4. Improved skin health: Vitamin C is essential for collagen production, which can help maintain skin health, reduce inflammation, and promote wound healing.  


  1. Kidney failure: People with kidney failure may have difficulty removing excess vitamin C from the body, which can result in elevated levels of vitamin C in the blood and cause adverse side effects. 
  2. History of kidney stones: People with a history of kidney stones may be more likely to develop calcium oxalate stones if they receive high doses of vitamin C, as it is metabolized into oxalate in the body. 
  3. Glucose-6-phosphate dehydrogenase (G6PD) deficiency: People with G6PD deficiency may experience hemolysis (destruction of red blood cells) if they receive high doses of intravenous vitamin C. 
  4. Interactions with certain medications: Vitamin C may interact with certain medications, such as blood thinners (e.g., warfarin), chemotherapy, and some blood pressure medications, which can increase the risk of side effects. 
  5. Gastrointestinal diseases (relative): People with gastrointestinal diseases such as stomach ulcers, inflammatory bowel disease, or diverticulitis may be more sensitive to intravenous vitamin C administration.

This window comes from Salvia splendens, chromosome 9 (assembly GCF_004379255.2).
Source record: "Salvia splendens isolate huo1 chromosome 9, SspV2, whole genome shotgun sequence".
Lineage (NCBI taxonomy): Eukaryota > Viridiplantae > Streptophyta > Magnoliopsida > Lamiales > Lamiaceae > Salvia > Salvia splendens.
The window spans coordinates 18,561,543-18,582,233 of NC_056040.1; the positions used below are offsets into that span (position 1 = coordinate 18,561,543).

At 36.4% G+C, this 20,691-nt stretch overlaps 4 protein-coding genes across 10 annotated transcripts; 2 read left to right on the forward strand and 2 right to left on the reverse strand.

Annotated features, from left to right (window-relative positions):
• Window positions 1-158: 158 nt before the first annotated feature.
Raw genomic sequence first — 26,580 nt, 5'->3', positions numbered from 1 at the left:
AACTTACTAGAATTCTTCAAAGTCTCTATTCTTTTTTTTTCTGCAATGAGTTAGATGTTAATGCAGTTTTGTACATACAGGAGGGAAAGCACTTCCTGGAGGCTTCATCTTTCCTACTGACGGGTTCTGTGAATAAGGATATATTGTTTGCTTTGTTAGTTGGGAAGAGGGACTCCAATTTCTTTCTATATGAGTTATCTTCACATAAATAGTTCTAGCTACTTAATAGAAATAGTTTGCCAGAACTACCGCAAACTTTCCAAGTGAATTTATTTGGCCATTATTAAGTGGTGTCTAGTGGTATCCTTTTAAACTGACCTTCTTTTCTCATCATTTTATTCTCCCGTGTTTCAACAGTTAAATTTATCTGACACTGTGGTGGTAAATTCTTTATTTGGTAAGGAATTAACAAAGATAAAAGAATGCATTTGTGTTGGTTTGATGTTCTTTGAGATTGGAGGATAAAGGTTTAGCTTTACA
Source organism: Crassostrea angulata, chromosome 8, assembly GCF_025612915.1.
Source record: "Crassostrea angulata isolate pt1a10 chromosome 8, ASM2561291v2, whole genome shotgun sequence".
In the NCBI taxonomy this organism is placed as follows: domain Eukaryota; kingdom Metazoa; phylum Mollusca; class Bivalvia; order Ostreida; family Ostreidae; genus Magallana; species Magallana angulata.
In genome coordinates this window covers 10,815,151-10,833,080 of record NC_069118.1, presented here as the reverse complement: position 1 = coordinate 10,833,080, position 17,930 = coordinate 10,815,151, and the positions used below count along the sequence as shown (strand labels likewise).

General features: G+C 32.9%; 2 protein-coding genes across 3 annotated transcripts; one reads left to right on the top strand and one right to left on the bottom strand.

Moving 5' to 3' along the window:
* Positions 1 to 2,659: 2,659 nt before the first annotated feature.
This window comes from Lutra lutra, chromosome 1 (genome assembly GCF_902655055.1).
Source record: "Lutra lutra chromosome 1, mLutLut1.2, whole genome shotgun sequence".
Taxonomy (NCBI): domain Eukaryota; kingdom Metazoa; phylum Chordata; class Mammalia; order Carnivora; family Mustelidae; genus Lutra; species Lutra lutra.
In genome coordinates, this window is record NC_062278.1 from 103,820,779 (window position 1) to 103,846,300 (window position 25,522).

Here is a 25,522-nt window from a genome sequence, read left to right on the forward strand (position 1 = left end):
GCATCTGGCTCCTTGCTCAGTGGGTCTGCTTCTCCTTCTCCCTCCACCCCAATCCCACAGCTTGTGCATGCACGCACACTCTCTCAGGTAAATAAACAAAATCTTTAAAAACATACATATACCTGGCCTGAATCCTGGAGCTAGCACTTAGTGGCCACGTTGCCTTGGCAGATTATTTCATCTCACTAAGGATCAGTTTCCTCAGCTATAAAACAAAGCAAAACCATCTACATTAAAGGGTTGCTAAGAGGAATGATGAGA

We must remember that both the dose and the route of administration make vitamin C a food supplement and a therapeutic agent under certain circumstances, so it is essential to have a professional assessment before any treatment and to do it according to your needs and clinical conditions. 


  • Dr. Irving Ramírez

    Dr. Irving Ramirez-Alvia, Naturopath, was born in Tepic, Nayarit, in 1992. After obtaining a degree in health and nutrition, Dr. Irving finished medical school and moved to Vallarta. His newly-opened office is at Lord Twigg’s Hotel and Boutique, Francisco Villa #424, Colonia Lazaro Cardenas; his online store features all-natural, homeopathic products and remedies. For an appointment with Dr. Irving in Puerto Vallarta or at FEDA Nutricion and Fitness, Calle Jacarandas 86, in Bucerias, or if you are interested in purchasing Dr. Irving’s CBD oil (5000mg or 10,000mg) without THC, please contact Loren Hayes on WhatsApp at 322-167-7570.